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Oct. 27th, 2005

I discovered something really good today. Of course in true IT fashion, it takes an explanation before most people will even understand why this matters, let alone is good.

Here's the short form. Last year I got a grant from the state to put in an underground fiber connection from two elementary schools to Classical Magnet. Nine months after the award the cable hasn't even been started because SBC (the local phone company) is still giving us the runaround on access to the portion of their underground conduits that they must, by law, make available to us. The law, alas, say nothing about how quickly they must cough up access.

Today I was out at the new Breakthrough Magnet building with one of my fiber vendors prospecting for routes to two of the nearby elementary schools. The vendor will be generating a quote for me to use in my submission for this year's round of the state grant program. All of the utilities in that part of the city are aerial — power, phones, cable TV, fire alarm, they're all up on poles. And here's the good news. All of the poles there are owned by Connecticut Light and Power.

CL&P sells electricity. Unlike SBC they don't see anybody's communications cable as a threat to their bottom line. Getting CL&P's approval to string fiber on their poles is much easier, cheaper, and faster then getting approval from SBC. I'm willing to bet that, even with a year's head start, we won't be done with Classical before we start Breakthrough. If I get the grant money I may well be able to get this project done.


( 4 comments — Leave a comment )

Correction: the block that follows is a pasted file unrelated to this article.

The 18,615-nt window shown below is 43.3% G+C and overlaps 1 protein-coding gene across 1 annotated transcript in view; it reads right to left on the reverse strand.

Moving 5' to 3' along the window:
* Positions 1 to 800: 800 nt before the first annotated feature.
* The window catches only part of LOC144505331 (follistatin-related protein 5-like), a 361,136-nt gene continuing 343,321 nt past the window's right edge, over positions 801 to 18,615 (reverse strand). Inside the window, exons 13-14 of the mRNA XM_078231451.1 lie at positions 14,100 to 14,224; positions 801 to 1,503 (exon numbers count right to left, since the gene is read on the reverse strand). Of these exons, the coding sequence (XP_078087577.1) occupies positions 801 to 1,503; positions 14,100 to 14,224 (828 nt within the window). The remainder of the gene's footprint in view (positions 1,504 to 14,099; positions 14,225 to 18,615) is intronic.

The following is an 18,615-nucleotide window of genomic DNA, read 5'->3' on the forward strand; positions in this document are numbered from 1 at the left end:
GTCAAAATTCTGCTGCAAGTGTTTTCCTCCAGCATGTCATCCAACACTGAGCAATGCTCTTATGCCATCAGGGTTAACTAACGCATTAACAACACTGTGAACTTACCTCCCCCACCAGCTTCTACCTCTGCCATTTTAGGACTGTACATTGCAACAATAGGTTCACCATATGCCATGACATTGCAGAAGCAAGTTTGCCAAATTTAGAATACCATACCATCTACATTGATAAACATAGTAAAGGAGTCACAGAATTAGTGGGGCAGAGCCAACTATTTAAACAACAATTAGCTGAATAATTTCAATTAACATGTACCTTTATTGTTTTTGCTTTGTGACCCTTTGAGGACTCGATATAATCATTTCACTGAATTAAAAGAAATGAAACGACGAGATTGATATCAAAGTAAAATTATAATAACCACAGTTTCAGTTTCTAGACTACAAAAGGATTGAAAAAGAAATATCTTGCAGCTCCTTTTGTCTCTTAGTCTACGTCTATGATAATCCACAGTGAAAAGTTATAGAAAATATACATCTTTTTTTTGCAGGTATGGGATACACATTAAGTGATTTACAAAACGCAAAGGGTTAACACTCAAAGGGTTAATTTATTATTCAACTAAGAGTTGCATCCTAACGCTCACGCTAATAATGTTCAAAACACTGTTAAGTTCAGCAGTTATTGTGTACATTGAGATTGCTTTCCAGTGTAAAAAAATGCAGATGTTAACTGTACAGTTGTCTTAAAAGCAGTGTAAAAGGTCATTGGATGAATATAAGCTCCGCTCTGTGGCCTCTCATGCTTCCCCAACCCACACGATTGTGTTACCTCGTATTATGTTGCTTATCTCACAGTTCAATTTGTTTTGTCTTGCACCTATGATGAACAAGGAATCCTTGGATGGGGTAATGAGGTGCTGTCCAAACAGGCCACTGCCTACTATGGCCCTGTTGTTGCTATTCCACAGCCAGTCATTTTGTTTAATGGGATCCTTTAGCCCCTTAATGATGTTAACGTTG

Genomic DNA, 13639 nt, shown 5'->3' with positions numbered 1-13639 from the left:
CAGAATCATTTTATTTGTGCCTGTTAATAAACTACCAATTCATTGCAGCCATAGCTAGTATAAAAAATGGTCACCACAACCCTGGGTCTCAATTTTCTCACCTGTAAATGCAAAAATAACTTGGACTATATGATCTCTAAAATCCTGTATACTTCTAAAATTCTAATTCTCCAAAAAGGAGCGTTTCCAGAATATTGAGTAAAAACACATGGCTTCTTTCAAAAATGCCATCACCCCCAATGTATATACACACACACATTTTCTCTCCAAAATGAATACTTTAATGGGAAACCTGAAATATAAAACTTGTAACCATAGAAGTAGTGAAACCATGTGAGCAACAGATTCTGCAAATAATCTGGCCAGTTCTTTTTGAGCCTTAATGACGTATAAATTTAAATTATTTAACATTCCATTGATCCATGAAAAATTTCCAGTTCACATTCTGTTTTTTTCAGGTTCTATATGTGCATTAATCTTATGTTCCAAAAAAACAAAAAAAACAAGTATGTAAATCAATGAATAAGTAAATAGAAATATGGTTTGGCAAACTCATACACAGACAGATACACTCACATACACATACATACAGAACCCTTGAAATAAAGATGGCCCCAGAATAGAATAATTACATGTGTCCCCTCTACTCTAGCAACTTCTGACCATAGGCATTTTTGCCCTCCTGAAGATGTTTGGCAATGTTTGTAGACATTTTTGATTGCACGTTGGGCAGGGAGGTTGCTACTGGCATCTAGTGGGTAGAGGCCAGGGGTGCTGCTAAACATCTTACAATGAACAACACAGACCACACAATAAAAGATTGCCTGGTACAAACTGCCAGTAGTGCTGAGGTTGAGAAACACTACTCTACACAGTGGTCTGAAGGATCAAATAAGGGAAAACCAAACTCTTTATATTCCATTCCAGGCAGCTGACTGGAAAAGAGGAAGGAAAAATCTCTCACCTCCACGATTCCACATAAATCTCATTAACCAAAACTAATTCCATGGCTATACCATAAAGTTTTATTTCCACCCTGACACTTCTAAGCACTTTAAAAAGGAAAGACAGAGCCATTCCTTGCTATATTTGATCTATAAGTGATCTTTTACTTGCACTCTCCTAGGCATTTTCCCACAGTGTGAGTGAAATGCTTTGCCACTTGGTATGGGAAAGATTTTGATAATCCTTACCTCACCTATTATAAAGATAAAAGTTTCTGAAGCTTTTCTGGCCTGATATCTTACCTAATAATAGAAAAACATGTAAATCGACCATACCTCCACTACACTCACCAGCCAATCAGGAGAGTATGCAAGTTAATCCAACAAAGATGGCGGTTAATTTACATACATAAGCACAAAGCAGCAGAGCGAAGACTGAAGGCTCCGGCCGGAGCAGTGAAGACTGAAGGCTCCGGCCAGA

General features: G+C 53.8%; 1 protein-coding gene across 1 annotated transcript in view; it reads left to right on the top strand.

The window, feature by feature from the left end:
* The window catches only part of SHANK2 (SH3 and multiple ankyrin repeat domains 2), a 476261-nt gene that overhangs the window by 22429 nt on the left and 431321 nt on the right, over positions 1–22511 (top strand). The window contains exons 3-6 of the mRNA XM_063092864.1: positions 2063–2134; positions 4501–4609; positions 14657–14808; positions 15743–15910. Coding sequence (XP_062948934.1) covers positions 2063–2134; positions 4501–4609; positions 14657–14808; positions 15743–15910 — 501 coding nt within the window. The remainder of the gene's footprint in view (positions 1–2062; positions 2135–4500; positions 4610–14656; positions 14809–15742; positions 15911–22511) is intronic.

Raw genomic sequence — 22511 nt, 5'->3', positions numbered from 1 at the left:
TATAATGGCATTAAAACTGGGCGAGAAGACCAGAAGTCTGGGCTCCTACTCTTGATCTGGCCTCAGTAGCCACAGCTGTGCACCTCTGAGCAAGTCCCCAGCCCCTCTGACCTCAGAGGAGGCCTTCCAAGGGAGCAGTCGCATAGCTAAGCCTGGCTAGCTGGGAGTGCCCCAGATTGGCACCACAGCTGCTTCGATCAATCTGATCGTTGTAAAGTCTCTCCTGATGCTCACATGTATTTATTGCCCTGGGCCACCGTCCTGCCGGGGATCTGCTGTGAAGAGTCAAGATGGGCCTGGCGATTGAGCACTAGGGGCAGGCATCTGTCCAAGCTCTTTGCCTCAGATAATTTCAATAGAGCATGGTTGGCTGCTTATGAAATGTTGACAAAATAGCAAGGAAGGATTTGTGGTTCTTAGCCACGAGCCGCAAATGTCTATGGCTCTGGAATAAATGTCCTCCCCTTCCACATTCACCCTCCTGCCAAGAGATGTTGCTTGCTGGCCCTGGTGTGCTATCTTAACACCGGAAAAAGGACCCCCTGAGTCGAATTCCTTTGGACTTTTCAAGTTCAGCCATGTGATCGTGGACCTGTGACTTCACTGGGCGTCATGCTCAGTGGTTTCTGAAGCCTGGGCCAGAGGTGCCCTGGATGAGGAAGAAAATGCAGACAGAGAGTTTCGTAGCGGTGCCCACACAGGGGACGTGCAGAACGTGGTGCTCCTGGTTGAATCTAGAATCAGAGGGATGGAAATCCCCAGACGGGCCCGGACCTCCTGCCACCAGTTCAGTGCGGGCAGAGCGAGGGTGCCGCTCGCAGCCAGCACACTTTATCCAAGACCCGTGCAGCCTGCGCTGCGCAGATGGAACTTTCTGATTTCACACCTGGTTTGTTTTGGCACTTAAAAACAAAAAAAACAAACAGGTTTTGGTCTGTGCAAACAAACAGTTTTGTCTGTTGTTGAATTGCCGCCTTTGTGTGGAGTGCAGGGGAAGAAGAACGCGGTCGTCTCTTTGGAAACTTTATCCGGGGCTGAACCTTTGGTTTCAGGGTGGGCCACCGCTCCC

Oct. 28th, 2005 03:13 am (UTC)
We have a connection between two buildings in Cambridge (MIT NE125 and MIT NE123). These buildings are across the street from each other. Moreover, said street is absolutely full of fiber, being the location of a major Level(3) POP, a Verizon CO, and an AT&T CO.

Naturally, the buildings are linked by a point-to-point laser/RF paired system (1Gbps each, so if both work we have 2Gbps and if one fails we still have a link). Sigh.

NE30, however, will have campus fiber run under Main St; the conduits are already in place.
Oct. 28th, 2005 10:27 am (UTC)
How well do you find the laser/RF system works during nasty weather? And, what equipment are you using?

I have a new school site going up that has one clear fiber path to a nearby elementary school, but getting a second path will be very hard due to the geography. There is however, a likely optical/radio path across a set of railway tracks to another school...
Oct. 28th, 2005 03:22 pm (UTC)
So far so good during weather; certainly I don't remember any Nagios alerts even during downpours heavy enough to kill my DirecTV signal at home. Of course, we're shooting across a TWO LANE ROAD. (They put an attenuator on the laser to keep it from being too strong a signal....)

Send me your email address (mail to me @ livejournal works) and I'll forward you the vendor info from our network guy.
Oct. 28th, 2005 09:20 pm (UTC)
Attenuator. Um, yeah, that would be short range. I'll drop you a line. Thanks!
( 4 comments — Leave a comment )

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